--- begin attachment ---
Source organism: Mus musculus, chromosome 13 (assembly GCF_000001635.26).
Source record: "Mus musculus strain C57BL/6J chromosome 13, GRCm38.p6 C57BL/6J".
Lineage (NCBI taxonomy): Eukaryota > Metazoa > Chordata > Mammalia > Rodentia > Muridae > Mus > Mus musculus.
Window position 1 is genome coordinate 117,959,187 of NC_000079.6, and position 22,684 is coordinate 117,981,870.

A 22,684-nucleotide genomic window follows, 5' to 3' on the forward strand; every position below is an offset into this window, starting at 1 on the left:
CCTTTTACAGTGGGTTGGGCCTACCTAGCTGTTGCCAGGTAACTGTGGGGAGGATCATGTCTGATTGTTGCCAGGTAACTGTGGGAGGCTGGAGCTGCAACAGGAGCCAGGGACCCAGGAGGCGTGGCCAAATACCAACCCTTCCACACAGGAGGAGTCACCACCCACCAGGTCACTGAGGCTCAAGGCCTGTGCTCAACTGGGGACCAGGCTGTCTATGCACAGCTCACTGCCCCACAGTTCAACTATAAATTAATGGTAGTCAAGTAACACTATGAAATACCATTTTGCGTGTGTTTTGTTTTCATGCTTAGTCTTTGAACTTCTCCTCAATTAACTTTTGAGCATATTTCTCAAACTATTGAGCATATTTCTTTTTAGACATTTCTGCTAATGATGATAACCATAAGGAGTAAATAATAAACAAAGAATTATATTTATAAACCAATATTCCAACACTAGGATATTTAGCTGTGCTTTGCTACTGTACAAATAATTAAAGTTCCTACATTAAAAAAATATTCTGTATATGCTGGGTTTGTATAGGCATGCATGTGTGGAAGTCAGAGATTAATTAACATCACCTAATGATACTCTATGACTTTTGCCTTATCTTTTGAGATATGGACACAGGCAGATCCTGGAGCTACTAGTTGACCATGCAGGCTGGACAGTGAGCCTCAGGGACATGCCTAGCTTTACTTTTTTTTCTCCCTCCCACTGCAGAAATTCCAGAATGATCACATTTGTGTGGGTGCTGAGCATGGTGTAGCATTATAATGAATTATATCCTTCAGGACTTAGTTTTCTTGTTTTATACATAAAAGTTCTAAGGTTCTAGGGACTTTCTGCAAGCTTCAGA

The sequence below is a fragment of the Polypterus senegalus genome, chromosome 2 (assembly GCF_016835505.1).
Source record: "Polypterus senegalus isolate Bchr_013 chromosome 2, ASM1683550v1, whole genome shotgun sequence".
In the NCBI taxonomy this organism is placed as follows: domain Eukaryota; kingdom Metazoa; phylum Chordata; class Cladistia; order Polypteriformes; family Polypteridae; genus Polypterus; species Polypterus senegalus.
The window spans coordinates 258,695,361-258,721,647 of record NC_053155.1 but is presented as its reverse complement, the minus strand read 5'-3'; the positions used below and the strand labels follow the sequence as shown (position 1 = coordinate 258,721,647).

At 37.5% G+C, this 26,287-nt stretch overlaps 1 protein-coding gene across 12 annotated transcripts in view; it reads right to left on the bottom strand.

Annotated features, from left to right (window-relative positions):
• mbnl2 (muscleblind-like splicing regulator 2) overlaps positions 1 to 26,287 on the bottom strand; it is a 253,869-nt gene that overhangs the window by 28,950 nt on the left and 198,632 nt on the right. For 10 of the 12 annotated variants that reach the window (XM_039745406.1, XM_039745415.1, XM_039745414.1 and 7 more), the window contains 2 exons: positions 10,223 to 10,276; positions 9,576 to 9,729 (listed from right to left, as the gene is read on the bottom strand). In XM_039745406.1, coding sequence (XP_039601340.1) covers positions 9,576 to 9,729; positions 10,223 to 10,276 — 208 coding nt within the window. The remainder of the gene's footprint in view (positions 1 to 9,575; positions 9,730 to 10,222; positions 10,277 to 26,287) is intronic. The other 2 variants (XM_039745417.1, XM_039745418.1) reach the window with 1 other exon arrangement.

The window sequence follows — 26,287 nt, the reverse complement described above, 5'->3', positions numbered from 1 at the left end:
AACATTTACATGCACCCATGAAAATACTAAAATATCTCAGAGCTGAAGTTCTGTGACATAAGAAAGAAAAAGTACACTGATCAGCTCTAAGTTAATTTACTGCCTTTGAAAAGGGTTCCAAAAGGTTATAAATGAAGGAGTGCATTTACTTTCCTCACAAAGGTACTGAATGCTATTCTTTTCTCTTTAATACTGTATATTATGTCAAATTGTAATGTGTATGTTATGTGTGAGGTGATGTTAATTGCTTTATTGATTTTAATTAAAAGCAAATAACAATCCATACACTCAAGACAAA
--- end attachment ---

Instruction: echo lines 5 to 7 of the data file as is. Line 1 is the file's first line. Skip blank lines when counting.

A 22,684-nucleotide genomic window follows, 5' to 3' on the forward strand; every position below is an offset into this window, starting at 1 on the left:
CCTTTTACAGTGGGTTGGGCCTACCTAGCTGTTGCCAGGTAACTGTGGGGAGGATCATGTCTGATTGTTGCCAGGTAACTGTGGGAGGCTGGAGCTGCAACAGGAGCCAGGGACCCAGGAGGCGTGGCCAAATACCAACCCTTCCACACAGGAGGAGTCACCACCCACCAGGTCACTGAGGCTCAAGGCCTGTGCTCAACTGGGGACCAGGCTGTCTATGCACAGCTCACTGCCCCACAGTTCAACTATAAATTAATGGTAGTCAAGTAACACTATGAAATACCATTTTGCGTGTGTTTTGTTTTCATGCTTAGTCTTTGAACTTCTCCTCAATTAACTTTTGAGCATATTTCTCAAACTATTGAGCATATTTCTTTTTAGACATTTCTGCTAATGATGATAACCATAAGGAGTAAATAATAAACAAAGAATTATATTTATAAACCAATATTCCAACACTAGGATATTTAGCTGTGCTTTGCTACTGTACAAATAATTAAAGTTCCTACATTAAAAAAATATTCTGTATATGCTGGGTTTGTATAGGCATGCATGTGTGGAAGTCAGAGATTAATTAACATCACCTAATGATACTCTATGACTTTTGCCTTATCTTTTGAGATATGGACACAGGCAGATCCTGGAGCTACTAGTTGACCATGCAGGCTGGACAGTGAGCCTCAGGGACATGCCTAGCTTTACTTTTTTTTCTCCCTCCCACTGCAGAAATTCCAGAATGATCACATTTGTGTGGGTGCTGAGCATGGTGTAGCATTATAATGAATTATATCCTTCAGGACTTAGTTTTCTTGTTTTATACATAAAAGTTCTAAGGTTCTAGGGACTTTCTGCAAGCTTCAGA

The sequence below is a fragment of the Polypterus senegalus genome, chromosome 2 (assembly GCF_016835505.1).